The Coronavirus Aid, Relief, and Economic Security Act (CARES Act) increased the incentives for individuals and corporations to donate to 501(c)(3) nonprofit organizations.

Deductions for Cash Contributions

Specifically, Section 2204 provides for a one-time above-the-line (ATL) deduction (a direct deduction off of your gross income) for cash contributions up to $300 made to qualifying charities during the 2020 tax year. This is available to individuals who itemize and to those who take the standard deduction. Non-cash gifts or gifts to donor-advised funds do not apply for purposes of this ATL deduction.

No Limitations on Charitable Deductions for Individuals

Section 2205 suspends the limitation placed on charitable deductions for individuals that itemize. Typically, an individual’s charitable deduction is limited to, at most, 60% of their adjusted gross income (AGI). Suspending this limitation allows individuals to deduct donations that would otherwise exceed the AGI caps. Any amount contributed that exceeds AGI may be carried forward and treated as a charitable deduction for up to the next 5 successive tax years, subject to the typical charitable contribution limitations.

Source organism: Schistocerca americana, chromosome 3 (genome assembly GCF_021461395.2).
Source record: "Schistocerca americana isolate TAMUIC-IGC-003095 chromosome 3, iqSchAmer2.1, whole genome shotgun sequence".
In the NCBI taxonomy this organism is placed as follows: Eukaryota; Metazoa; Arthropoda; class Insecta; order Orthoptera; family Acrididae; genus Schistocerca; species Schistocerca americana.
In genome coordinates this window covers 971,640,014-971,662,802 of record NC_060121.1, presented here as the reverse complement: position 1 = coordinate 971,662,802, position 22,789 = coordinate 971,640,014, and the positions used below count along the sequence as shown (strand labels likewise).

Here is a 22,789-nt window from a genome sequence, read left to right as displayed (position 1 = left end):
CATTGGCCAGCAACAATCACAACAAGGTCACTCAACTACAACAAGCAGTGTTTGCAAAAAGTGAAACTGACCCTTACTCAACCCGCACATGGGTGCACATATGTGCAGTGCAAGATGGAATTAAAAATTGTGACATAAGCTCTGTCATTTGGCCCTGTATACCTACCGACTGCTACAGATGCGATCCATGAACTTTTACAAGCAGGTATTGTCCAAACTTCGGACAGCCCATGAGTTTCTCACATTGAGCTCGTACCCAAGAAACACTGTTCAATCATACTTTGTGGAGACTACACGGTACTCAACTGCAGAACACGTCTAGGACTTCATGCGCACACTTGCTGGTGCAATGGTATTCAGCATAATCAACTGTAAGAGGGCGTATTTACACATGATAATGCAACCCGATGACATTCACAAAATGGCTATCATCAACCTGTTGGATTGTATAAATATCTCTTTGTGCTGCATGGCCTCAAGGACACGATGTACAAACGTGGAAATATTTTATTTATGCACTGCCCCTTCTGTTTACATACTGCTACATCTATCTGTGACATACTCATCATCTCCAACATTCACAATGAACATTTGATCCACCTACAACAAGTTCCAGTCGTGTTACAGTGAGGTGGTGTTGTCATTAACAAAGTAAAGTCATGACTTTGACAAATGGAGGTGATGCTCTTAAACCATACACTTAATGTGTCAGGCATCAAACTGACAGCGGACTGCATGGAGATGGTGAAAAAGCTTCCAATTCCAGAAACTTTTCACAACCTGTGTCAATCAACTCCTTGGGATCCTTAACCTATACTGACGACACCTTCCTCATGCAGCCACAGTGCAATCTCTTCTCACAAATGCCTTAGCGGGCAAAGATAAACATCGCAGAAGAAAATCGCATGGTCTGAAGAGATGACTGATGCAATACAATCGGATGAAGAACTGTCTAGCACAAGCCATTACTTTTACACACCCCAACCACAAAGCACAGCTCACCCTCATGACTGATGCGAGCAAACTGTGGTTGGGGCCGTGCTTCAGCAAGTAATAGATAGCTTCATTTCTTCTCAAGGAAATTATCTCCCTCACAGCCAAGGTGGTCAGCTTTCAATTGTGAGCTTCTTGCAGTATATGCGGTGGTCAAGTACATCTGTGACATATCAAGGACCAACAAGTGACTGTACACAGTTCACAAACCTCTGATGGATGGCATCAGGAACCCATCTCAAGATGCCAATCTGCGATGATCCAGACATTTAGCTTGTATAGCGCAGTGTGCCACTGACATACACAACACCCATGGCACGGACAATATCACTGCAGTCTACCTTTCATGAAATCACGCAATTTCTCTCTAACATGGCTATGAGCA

Higher Limits for Corporate Contributions

Section 2205 also raises the corporate contribution limitation from 10% of AGI to 25% for tax year 2020. Similar to the individual deduction, if the contributions exceed the amount able to be taken, the excess may be carried over and used as a charitable contribution deduction for the next 5 successive tax years, subject to certain conditions and the 10% limitation. Further, the limitations on contributions of corporate food inventory is also increased from 15% to 25% for tax year 2020.

If you have any specific questions about how these changes may affect you, your business, or your nonprofit organization, please reach out to the Woods Rogers Nonprofit Organizations Team.

Read more legal updates on COVID-19 from Woods Rogers attorneys.